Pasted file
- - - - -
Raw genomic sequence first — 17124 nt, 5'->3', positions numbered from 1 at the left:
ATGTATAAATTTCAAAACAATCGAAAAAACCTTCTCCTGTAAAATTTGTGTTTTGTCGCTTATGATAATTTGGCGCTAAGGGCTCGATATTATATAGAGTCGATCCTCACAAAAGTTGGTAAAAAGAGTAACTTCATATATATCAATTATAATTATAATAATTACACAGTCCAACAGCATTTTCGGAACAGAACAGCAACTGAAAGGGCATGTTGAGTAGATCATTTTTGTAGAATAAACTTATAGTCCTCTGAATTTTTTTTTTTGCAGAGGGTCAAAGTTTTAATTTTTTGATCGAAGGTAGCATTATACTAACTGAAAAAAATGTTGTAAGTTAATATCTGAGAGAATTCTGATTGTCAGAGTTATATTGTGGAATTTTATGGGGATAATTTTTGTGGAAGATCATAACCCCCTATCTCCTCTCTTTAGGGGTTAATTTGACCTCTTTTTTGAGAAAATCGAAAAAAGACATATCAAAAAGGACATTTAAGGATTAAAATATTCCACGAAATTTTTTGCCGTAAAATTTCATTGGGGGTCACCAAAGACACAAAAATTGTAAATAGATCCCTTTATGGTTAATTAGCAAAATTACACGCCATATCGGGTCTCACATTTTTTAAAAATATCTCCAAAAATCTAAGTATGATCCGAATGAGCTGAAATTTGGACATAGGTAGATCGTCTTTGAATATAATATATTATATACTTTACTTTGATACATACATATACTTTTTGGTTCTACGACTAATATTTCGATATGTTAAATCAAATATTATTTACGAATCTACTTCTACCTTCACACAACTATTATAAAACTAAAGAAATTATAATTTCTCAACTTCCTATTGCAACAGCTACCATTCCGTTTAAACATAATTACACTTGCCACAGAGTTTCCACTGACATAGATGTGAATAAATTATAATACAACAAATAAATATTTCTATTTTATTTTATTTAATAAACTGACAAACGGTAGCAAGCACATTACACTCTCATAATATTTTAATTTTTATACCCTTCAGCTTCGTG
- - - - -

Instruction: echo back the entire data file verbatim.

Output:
Raw genomic sequence first — 17124 nt, 5'->3', positions numbered from 1 at the left:
ATGTATAAATTTCAAAACAATCGAAAAAACCTTCTCCTGTAAAATTTGTGTTTTGTCGCTTATGATAATTTGGCGCTAAGGGCTCGATATTATATAGAGTCGATCCTCACAAAAGTTGGTAAAAAGAGTAACTTCATATATATCAATTATAATTATAATAATTACACAGTCCAACAGCATTTTCGGAACAGAACAGCAACTGAAAGGGCATGTTGAGTAGATCATTTTTGTAGAATAAACTTATAGTCCTCTGAATTTTTTTTTTTGCAGAGGGTCAAAGTTTTAATTTTTTGATCGAAGGTAGCATTATACTAACTGAAAAAAATGTTGTAAGTTAATATCTGAGAGAATTCTGATTGTCAGAGTTATATTGTGGAATTTTATGGGGATAATTTTTGTGGAAGATCATAACCCCCTATCTCCTCTCTTTAGGGGTTAATTTGACCTCTTTTTTGAGAAAATCGAAAAAAGACATATCAAAAAGGACATTTAAGGATTAAAATATTCCACGAAATTTTTTGCCGTAAAATTTCATTGGGGGTCACCAAAGACACAAAAATTGTAAATAGATCCCTTTATGGTTAATTAGCAAAATTACACGCCATATCGGGTCTCACATTTTTTAAAAATATCTCCAAAAATCTAAGTATGATCCGAATGAGCTGAAATTTGGACATAGGTAGATCGTCTTTGAATATAATATATTATATACTTTACTTTGATACATACATATACTTTTTGGTTCTACGACTAATATTTCGATATGTTAAATCAAATATTATTTACGAATCTACTTCTACCTTCACACAACTATTATAAAACTAAAGAAATTATAATTTCTCAACTTCCTATTGCAACAGCTACCATTCCGTTTAAACATAATTACACTTGCCACAGAGTTTCCACTGACATAGATGTGAATAAATTATAATACAACAAATAAATATTTCTATTTTATTTTATTTAATAAACTGACAAACGGTAGCAAGCACATTACACTCTCATAATATTTTAATTTTTATACCCTTCAGCTTCGTG